The APPG made a submission to the Independent Review of Children’s Social Care in England ‘Call for Ideas’.
The Group called for a new National Strategy for Kinship Care to ensure:
- Family is explored as the first point of call when concerns about a child’s ability to safely remain at home first emerge.
- Kinship carers can seek out the support they need to enable the children to thrive in their care, and that kinship care children are able to access a minimum level of support based on their needs and not their postcode or legal status.
Read the full submission here.
The APPG celebrated Kinship Care Week (October 4th to 10th) with parliamentarians from across the political spectrum calling for better support and recognition for kinship carers.
Chair, Andrew Gwynne MP, wrote for The Mirror about his experience of being a kinship carer to his grandson, Lyle. Read the article here.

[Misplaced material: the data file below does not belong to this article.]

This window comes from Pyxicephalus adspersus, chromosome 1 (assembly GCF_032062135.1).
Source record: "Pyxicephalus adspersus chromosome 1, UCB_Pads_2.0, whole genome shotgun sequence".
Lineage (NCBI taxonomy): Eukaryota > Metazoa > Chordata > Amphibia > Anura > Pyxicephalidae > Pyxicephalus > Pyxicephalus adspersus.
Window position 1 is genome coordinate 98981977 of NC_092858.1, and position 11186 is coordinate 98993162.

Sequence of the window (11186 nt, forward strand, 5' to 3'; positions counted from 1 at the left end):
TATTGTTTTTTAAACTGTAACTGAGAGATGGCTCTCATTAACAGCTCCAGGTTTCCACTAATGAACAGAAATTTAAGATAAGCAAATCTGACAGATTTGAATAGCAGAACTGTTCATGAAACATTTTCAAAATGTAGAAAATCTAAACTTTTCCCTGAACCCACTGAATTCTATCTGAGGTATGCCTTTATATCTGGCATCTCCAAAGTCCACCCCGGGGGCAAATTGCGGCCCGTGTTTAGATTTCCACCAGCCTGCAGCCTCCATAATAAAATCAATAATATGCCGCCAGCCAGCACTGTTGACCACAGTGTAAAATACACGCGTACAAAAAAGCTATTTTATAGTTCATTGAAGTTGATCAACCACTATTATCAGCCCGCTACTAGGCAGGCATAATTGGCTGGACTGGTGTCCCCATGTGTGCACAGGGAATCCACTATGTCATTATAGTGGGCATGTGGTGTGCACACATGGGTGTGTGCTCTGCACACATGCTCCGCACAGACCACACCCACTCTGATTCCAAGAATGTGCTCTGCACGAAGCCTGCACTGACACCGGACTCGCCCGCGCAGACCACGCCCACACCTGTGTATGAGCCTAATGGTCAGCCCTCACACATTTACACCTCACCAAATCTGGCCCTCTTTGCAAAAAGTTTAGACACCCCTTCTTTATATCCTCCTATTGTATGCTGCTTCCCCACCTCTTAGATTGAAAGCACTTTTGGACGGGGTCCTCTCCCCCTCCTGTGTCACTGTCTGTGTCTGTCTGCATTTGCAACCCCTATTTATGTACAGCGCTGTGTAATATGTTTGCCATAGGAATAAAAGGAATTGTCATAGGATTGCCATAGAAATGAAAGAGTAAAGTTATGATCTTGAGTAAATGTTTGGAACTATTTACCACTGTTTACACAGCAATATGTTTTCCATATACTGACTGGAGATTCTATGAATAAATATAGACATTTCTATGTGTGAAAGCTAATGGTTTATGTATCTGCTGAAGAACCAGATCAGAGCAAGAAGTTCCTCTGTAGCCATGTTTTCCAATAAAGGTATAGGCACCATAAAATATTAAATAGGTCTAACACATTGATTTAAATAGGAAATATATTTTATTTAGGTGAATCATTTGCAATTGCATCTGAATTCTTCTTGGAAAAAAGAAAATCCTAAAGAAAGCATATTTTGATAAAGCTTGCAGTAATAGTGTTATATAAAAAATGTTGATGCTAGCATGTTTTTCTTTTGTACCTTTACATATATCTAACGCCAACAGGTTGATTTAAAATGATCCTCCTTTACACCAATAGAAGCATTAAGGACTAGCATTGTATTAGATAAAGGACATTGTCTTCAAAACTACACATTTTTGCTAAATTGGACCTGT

Andrew highlighted the challenges many kinship carers face in navigating the complexity of the family justice system without support and called for an expansion of legal aid for kinship carers. With over half of kinship carers having to give up work or reduce their hours as a result of becoming kinship carers, Andrew also pressed the case for paid kinship care employment leave.
Following the government’s ministerial reshuffle, the Group’s officers wrote to the new team at the Department for Education, inviting them to meet with the APPG.
Secretary of State, Nadhim Zahawi MP, was Children’s Minister at the time of the launch of the Parliamentary Taskforce on Kinship Care. He pledged to be the ‘voice of kinship care in government’ and the Group look forward to supporting him to be that voice as Secretary of State and particularly in relation to the imminent Spending Review. The letter was copied to the Chief Secretary to the Treasury. Read the letter here.
The Group also wrote to the new Minister of State for Children and Families, Will Quince MP, asking him to put kinship care on his initial list of priorities. Read the letter here.